Cause of Fall of Spartans

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Jak_
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Aristotle explains in the Politics Bk. I., ch. 9.

the great disadvantages which the Spartans brought upon themselves by granting too much to their women, by allowing them the right of inheritance and dowry, and a great amount of freedom; and how this contributed greatly to the fall of Sparta.
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Arbolus
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On the contrary. I think the Spartan reasoning on this matter was spot on. It makes sense that a child who grows up with two strong, independent parent figures is likely to end up tougher than a child with only one.
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Chrisgibson
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The Spartans, unlike the Athenians, only let citizens in to the army.
Since Spartan citizens made up only a small proportion of the population, if the Spartan army lost in battle then it would largely decrease the amount of citizens.
The Spartan army was eventually decimated which led to the eventual withdrawal of Sparta from the grand stage of ancient Greek politics
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Kemosabe99
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^this.

Also Sparta was just a tiny island with a tiny population... it could only be strong for so long before dropping off.
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Arkasia
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Leonidas and his 300 were a collection of the best and bravest Spartans, and they were defeated by a Quasimodo reject.
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username931319
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Theban hegemony after defeating Sparta in the Corinthian war, coupled with domestic demographic problems. Helots outnumbered the Lacedaemonians.
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Josb
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(Original post by Chrisgibson)
The Spartans, unlike the Athenians, only let citizens in to the army.
Since Spartan citizens made up only a small proportion of the population, if the Spartan army lost in battle then it would largely decrease the amount of citizens.
The Spartan army was eventually decimated which led to the eventual withdrawal of Sparta from the grand stage of ancient Greek politics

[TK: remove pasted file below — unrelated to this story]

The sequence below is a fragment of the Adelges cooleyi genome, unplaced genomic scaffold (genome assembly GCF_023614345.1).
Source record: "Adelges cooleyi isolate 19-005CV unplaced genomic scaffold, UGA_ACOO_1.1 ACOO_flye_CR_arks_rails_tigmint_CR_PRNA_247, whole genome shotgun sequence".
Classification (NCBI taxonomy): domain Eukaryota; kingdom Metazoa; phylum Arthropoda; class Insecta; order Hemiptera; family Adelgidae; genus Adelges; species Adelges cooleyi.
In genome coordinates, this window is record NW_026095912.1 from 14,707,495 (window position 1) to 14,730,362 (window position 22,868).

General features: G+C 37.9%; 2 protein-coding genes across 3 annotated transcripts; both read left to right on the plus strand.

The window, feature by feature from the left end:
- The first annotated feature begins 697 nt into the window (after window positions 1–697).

They used the perioeci to fight on the first line - and sometimes the helots as well.
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Josb
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Spartans had a very restrictive citizenship. They eliminated right after their birth all the newborns they found with malformations. Then, Spartan education was extremely harsh, many died during the process. It certainly produced the best warriors, but at a terrible cost for the City (50% of casualties).
Moreover, Spartan citizens had to attend collective banquets - called the syssitia - where they were expected to bring their own food. When one couldn't, he was degraded and lost his citizenship. Initially, each citizen had an equal plot of land (Spartans were called the Homoioi - the "equals"). However, during the 5th century this egalitarian system was shaken by inheritances, which split or merged many plots. As a result, some citizens became wealthier, while some other couldn't afford the cost of the banquets - and were consequently deprived from their citizenship.
Needless to say that any defeated soldier was also stripped of his citizenship.
Thus the number of citizens steadily decreased throughout the classical period. From 8,000 in 480, they were barely a thousand one century later.

All in one, their rigorous conception of citizenship caused far more damage to the City than war casualties. They should have shared again the civic land at each new generation and forbade plot mergers. By the way, Cleomenes III (235-22), one of the last Spartan kings, tried to pass an agrarian reform in order to restore the initial social order, but he was defeated by the Macedonians.
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Josb
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(Original post by Kemosabe99)
^this.

Also Sparta was just a tiny island with a tiny population... it could only be strong for so long before dropping off.
Sparta was actually the biggest Greek City - and definitively not an island.
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